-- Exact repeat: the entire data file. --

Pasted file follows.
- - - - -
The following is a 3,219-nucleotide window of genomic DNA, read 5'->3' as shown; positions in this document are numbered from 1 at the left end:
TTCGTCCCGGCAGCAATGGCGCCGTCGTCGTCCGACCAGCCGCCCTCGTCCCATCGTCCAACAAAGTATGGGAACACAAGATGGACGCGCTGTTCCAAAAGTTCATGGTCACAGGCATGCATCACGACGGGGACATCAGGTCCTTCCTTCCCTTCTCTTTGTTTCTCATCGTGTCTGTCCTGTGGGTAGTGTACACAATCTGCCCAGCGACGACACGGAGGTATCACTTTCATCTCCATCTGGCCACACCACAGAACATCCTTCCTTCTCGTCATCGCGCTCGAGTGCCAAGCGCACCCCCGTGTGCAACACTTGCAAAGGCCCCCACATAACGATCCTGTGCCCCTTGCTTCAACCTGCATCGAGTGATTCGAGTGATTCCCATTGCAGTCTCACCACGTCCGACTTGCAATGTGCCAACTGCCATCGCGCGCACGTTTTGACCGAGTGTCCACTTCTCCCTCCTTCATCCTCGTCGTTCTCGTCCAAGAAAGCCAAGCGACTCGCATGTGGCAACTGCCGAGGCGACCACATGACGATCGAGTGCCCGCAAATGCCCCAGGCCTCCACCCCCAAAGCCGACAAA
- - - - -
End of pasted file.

The following is a 3,219-nucleotide window of genomic DNA, read 5'->3' as shown; positions in this document are numbered from 1 at the left end:
TTCGTCCCGGCAGCAATGGCGCCGTCGTCGTCCGACCAGCCGCCCTCGTCCCATCGTCCAACAAAGTATGGGAACACAAGATGGACGCGCTGTTCCAAAAGTTCATGGTCACAGGCATGCATCACGACGGGGACATCAGGTCCTTCCTTCCCTTCTCTTTGTTTCTCATCGTGTCTGTCCTGTGGGTAGTGTACACAATCTGCCCAGCGACGACACGGAGGTATCACTTTCATCTCCATCTGGCCACACCACAGAACATCCTTCCTTCTCGTCATCGCGCTCGAGTGCCAAGCGCACCCCCGTGTGCAACACTTGCAAAGGCCCCCACATAACGATCCTGTGCCCCTTGCTTCAACCTGCATCGAGTGATTCGAGTGATTCCCATTGCAGTCTCACCACGTCCGACTTGCAATGTGCCAACTGCCATCGCGCGCACGTTTTGACCGAGTGTCCACTTCTCCCTCCTTCATCCTCGTCGTTCTCGTCCAAGAAAGCCAAGCGACTCGCATGTGGCAACTGCCGAGGCGACCACATGACGATCGAGTGCCCGCAAATGCCCCAGGCCTCCACCCCCAAAGCCGACAAA